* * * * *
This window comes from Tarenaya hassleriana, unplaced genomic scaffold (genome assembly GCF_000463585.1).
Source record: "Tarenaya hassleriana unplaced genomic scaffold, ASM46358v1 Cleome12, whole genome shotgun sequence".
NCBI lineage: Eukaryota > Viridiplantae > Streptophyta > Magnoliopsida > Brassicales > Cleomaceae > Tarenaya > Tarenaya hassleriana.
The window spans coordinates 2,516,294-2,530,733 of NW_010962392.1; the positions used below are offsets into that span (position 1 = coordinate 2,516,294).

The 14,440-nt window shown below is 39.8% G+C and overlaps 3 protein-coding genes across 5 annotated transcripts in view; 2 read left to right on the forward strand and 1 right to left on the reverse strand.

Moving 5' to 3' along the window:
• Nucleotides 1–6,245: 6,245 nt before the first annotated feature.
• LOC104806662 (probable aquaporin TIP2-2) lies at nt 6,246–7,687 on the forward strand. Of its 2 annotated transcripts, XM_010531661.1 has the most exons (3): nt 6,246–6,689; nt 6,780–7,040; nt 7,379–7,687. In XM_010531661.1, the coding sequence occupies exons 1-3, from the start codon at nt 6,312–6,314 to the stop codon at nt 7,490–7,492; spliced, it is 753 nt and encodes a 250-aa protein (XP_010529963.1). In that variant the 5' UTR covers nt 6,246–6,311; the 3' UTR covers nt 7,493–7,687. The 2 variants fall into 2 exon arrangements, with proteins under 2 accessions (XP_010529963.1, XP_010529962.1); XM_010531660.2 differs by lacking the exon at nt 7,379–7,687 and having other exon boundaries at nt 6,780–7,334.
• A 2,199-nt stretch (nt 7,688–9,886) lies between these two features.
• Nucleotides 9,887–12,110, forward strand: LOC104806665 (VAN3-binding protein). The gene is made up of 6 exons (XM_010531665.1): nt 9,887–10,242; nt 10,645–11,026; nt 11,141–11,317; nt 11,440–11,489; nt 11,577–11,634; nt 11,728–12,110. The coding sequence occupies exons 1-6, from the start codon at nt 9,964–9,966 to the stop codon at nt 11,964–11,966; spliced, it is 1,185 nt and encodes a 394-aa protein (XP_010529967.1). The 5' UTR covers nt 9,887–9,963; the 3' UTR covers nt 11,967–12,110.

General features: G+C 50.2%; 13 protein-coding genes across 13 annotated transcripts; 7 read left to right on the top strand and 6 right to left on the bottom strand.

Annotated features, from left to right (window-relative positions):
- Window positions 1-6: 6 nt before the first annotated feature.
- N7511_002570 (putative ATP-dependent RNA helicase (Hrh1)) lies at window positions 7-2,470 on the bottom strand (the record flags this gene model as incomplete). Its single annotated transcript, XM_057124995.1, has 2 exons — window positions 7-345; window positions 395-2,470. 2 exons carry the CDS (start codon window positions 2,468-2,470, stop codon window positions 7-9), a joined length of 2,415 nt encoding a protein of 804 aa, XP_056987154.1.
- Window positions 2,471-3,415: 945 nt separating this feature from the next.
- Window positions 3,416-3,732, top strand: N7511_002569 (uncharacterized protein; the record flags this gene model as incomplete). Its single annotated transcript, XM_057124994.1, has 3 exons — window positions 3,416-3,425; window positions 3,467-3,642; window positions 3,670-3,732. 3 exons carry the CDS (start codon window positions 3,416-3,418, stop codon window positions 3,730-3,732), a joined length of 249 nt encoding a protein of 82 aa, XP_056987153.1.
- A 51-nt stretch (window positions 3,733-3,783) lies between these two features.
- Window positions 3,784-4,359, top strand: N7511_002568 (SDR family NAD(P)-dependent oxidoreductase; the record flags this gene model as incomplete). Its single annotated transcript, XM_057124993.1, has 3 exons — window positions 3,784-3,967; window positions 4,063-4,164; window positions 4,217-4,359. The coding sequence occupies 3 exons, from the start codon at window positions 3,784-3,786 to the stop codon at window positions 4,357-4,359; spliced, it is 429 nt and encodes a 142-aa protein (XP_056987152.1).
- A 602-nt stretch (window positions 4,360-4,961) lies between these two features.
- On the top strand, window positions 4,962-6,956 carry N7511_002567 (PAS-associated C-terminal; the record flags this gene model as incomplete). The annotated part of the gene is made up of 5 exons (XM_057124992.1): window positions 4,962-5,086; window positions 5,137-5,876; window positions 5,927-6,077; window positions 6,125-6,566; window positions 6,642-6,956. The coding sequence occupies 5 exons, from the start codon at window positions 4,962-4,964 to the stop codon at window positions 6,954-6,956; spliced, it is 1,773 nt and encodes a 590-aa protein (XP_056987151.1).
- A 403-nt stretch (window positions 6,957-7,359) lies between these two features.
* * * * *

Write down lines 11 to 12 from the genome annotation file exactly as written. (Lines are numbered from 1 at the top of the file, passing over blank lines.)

General features: G+C 50.2%; 13 protein-coding genes across 13 annotated transcripts; 7 read left to right on the top strand and 6 right to left on the bottom strand.

Annotated features, from left to right (window-relative positions):